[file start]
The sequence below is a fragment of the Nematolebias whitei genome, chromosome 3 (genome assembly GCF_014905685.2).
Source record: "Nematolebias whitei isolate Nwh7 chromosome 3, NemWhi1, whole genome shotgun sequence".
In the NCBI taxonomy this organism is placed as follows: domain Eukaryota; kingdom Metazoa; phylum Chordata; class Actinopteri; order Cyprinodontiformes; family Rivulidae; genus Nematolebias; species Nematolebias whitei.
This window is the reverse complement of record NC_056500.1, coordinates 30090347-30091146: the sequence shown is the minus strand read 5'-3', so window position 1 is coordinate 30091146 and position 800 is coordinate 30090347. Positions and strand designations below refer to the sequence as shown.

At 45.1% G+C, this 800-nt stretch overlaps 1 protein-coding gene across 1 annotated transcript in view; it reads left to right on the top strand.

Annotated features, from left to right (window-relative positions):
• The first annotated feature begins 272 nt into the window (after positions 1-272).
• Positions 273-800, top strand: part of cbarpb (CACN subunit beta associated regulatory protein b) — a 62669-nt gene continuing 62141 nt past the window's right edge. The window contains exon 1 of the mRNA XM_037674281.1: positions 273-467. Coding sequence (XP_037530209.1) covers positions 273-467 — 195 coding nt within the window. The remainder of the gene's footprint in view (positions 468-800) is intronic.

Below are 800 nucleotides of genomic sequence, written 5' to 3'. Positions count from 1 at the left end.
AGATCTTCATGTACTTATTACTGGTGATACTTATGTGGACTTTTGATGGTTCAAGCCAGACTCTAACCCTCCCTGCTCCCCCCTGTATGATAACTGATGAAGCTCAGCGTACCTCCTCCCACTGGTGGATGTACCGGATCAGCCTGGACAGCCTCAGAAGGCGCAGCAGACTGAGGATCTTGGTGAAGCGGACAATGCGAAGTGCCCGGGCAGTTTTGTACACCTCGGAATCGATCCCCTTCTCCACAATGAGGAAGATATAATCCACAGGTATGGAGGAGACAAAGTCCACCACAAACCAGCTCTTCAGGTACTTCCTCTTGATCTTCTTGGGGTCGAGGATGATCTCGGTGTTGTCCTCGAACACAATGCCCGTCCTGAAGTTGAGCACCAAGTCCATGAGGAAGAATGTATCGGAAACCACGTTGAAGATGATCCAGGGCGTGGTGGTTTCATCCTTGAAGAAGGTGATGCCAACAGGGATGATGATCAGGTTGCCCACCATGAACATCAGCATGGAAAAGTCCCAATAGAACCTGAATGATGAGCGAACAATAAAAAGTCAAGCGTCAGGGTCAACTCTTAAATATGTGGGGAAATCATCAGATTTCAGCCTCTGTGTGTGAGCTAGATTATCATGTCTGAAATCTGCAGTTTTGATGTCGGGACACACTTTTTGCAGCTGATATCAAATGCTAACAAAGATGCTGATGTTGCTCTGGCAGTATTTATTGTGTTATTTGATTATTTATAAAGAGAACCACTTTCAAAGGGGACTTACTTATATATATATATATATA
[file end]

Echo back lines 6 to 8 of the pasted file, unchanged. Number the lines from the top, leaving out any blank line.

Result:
Annotated features, from left to right (window-relative positions):
• The first annotated feature begins 272 nt into the window (after positions 1-272).
• Positions 273-800, top strand: part of cbarpb (CACN subunit beta associated regulatory protein b) — a 62669-nt gene continuing 62141 nt past the window's right edge. The window contains exon 1 of the mRNA XM_037674281.1: positions 273-467. Coding sequence (XP_037530209.1) covers positions 273-467 — 195 coding nt within the window. The remainder of the gene's footprint in view (positions 468-800) is intronic.